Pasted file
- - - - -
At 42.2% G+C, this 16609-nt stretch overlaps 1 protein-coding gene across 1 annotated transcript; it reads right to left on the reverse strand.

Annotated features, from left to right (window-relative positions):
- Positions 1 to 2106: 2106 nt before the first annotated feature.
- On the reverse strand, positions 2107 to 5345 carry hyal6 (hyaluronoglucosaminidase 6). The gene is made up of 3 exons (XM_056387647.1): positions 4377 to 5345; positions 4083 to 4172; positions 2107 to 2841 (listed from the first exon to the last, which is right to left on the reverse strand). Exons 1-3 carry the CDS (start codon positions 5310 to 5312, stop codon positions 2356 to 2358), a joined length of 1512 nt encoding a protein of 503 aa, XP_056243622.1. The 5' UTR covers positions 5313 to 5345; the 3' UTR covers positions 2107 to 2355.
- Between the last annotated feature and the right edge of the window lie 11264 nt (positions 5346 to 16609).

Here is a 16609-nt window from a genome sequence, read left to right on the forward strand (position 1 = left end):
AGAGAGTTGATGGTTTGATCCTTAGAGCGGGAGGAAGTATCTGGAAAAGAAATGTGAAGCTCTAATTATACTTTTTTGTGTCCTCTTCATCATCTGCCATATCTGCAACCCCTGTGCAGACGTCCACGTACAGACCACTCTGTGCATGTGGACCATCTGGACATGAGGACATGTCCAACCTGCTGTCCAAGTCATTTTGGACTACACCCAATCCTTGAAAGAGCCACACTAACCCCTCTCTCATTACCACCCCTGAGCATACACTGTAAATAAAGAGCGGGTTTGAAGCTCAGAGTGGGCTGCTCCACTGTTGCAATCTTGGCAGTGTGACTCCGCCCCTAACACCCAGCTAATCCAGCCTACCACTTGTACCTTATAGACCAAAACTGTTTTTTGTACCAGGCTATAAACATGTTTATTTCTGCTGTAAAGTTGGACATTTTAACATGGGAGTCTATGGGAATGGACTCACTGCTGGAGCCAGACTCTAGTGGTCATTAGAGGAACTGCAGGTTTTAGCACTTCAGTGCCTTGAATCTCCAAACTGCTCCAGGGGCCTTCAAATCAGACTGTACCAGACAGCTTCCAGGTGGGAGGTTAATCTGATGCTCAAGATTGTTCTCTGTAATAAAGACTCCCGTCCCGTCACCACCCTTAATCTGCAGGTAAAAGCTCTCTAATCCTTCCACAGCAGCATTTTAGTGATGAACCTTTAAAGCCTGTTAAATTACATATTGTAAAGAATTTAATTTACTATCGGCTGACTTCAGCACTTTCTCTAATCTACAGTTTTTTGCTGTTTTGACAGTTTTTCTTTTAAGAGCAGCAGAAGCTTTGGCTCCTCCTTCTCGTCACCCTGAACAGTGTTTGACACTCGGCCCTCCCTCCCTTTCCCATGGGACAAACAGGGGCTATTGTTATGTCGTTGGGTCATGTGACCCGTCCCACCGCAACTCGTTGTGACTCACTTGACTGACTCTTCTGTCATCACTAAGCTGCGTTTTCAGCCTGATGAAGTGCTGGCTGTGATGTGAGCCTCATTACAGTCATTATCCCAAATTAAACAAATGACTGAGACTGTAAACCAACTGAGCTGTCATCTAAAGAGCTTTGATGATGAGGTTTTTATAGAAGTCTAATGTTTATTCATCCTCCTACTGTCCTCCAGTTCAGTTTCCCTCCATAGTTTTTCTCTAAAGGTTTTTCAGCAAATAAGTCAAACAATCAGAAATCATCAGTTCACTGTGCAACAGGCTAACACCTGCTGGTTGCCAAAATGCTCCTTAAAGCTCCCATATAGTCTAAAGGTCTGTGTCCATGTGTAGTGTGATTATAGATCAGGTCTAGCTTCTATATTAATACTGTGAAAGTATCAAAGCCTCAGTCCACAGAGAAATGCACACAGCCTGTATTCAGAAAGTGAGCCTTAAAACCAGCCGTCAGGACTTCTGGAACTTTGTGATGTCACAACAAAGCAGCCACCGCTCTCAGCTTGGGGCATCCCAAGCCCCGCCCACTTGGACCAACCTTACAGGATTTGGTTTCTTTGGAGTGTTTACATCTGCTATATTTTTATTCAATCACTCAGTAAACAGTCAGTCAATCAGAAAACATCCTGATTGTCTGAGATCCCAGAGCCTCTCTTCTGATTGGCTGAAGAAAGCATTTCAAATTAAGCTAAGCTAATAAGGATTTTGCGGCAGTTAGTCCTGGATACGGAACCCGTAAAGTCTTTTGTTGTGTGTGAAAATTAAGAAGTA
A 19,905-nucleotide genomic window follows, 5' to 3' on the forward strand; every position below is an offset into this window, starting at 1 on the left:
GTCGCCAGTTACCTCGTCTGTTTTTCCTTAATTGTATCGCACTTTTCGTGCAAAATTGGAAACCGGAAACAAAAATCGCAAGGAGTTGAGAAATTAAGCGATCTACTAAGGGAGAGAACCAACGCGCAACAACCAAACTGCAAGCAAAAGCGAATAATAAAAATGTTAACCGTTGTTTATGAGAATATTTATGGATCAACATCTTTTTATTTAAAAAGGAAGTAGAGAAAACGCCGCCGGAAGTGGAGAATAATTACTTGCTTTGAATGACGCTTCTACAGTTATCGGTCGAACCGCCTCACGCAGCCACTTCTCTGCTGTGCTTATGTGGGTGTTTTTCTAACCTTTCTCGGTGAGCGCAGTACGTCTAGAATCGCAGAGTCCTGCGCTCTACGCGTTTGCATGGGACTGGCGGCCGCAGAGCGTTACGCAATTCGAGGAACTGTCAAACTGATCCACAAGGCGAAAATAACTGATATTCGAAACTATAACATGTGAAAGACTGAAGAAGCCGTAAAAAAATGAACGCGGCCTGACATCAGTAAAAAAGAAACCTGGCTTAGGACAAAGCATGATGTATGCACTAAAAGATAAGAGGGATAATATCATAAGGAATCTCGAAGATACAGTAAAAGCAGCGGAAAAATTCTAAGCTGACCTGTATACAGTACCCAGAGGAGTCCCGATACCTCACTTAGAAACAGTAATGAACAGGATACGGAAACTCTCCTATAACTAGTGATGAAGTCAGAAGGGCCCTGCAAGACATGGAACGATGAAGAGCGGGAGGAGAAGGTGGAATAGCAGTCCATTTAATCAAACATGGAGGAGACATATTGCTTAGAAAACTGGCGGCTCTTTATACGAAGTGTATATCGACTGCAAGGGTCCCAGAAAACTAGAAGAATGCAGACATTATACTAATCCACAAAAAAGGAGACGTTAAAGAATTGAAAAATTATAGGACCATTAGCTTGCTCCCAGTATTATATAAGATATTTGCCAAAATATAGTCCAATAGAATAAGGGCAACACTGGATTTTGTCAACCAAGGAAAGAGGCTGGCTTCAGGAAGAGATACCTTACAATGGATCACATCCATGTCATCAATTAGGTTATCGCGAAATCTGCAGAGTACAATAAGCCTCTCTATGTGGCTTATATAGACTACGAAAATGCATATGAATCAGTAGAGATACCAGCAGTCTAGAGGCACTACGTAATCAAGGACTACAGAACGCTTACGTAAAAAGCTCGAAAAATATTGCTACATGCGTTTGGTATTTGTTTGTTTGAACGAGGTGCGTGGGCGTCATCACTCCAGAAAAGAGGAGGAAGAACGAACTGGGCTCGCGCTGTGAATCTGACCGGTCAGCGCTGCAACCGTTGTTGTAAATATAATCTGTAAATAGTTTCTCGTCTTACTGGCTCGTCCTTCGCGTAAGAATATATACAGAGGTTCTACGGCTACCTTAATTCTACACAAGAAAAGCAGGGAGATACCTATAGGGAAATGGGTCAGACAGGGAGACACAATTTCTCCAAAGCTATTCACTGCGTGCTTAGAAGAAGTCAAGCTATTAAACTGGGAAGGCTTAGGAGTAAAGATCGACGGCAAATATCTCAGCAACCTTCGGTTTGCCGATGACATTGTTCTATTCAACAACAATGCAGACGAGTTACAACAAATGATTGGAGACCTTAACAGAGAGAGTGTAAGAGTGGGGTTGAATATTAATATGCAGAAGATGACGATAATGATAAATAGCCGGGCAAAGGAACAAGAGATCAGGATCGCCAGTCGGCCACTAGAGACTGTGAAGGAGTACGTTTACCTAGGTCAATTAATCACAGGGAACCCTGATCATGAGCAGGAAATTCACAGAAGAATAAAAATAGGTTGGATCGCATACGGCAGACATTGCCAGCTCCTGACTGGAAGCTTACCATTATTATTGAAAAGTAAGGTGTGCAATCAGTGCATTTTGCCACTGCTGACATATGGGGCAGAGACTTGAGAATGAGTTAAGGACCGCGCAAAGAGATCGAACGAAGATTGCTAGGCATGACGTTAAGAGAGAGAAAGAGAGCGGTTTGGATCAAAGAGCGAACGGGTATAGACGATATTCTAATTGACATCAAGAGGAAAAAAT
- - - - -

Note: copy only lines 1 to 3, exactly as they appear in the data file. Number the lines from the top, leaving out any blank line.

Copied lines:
At 42.2% G+C, this 16609-nt stretch overlaps 1 protein-coding gene across 1 annotated transcript; it reads right to left on the reverse strand.

Annotated features, from left to right (window-relative positions):
- Positions 1 to 2106: 2106 nt before the first annotated feature.